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11 definitions found
 for traverse
From The Collaborative International Dictionary of English v.0.48 :

  Traverse \Trav"erse\, v. t. [imp. & p. p. Traversed; p. pr. &
     vb. n. Traversing.] [Cf. F. traverser. See Traverse, a.]
     1. To lay in a cross direction; to cross.
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              The parts should be often traversed, or crossed, by
              the flowing of the folds.             --Dryden.
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     2. To cross by way of opposition; to thwart with obstacles;
        to obstruct; to bring to naught.
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              I can not but . . . admit the force of this
              reasoning, which I yet hope to traverse. --Sir W.
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     3. To wander over; to cross in traveling; as, to traverse the
        habitable globe.
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              What seas you traversed, and what fields you fought.
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     4. To pass over and view; to survey carefully.
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              My purpose is to traverse the nature, principles,
              and properties of this detestable vice --
              ingratitude.                          --South.
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     5. (Gun.) To turn to the one side or the other, in order to
        point in any direction; as, to traverse a cannon.
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     6. (Carp.) To plane in a direction across the grain of the
        wood; as, to traverse a board.
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     7. (Law) To deny formally, as what the opposite party has
        alleged. When the plaintiff or defendant advances new
        matter, he avers it to be true, and traverses what the
        other party has affirmed. To traverse an indictment or an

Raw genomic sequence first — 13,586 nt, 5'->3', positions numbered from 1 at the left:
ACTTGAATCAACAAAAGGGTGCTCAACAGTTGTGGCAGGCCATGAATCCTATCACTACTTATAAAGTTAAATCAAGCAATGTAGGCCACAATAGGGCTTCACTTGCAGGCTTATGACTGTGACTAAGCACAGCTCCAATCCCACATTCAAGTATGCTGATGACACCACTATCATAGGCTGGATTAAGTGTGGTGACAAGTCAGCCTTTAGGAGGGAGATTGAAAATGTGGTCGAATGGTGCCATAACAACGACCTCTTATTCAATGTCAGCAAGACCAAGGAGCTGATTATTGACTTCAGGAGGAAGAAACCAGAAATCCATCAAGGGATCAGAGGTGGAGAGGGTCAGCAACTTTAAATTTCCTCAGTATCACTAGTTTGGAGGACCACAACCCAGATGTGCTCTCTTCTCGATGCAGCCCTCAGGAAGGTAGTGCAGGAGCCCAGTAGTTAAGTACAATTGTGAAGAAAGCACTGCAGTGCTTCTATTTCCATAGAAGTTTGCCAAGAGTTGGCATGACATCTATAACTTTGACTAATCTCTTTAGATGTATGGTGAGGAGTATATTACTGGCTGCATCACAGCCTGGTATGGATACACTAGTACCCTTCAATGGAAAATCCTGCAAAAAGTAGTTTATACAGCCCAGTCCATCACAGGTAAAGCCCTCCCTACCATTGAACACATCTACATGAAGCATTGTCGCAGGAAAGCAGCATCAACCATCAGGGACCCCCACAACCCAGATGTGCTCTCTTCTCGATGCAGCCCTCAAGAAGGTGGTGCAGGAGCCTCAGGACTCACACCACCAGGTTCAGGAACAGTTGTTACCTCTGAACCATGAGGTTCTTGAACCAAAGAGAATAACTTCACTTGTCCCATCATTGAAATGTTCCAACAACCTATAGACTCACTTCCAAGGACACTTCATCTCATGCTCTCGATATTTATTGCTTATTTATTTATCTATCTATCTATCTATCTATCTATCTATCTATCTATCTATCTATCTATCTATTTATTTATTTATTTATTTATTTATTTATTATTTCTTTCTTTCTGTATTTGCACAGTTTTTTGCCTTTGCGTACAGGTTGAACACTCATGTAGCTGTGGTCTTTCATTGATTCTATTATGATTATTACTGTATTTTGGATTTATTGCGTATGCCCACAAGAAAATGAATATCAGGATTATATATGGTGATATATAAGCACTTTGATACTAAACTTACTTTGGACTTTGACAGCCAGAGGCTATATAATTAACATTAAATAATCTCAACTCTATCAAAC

office is to deny it.
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              And save the expense of long litigious laws,
              Where suits are traversed, and so little won
              That he who conquers is but last undone. --Dryden.
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     To traverse a yard (Naut.), to brace it fore and aft.
        [1913 Webster]

From The Collaborative International Dictionary of English v.0.48 :

  Traverse \Trav"erse\, v. i.
     1. To use the posture or motions of opposition or
        counteraction, as in fencing.
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              To see thee fight, to see thee foin, to see thee
              traverse.                             --Shak.
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     2. To turn, as on a pivot; to move round; to swivel; as, the
        needle of a compass traverses; if it does not traverse
        well, it is an unsafe guide.
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     3. To tread or move crosswise, as a horse that throws his
        croup to one side and his head to the other.
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From The Collaborative International Dictionary of English v.0.48 :

  Traverse \Trav"erse\, adv.
     Athwart; across; crosswise.
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From The Collaborative International Dictionary of English v.0.48 :

  Traverse \Trav"erse\, n. [F. traverse. See Traverse, a.]
     1. Anything that traverses, or crosses. Specifically: 
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        (a) Something that thwarts, crosses, or obstructs; a cross
            accident; as, he would have succeeded, had it not been
            for unlucky traverses not under his control.
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        (b) A barrier, sliding door, movable screen, curtain, or
            the like.
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                  Men drinken and the travers draw anon.
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                  And the entrance of the king,
                  The first traverse was drawn.     --F. Beaumont.
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        (c) (Arch.) A gallery or loft of communication from side
            to side of a church or other large building. --Gwilt.
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        (d) (Fort.) A work thrown up to intercept an enfilade, or
            reverse fire, along exposed passage, or line of work.
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        (e) (Law) A formal denial of some matter of fact alleged
            by the opposite party in any stage of the pleadings.
            The technical words introducing a traverse are absque
            hoc, without this; that is, without this which
            [1913 Webster]
        (f) (Naut.) The zigzag course or courses made by a ship in
            passing from one place to another; a compound course.
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        (g) (Geom.) A line lying across a figure or other lines; a
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        (h) (Surv.) A line surveyed across a plot of ground.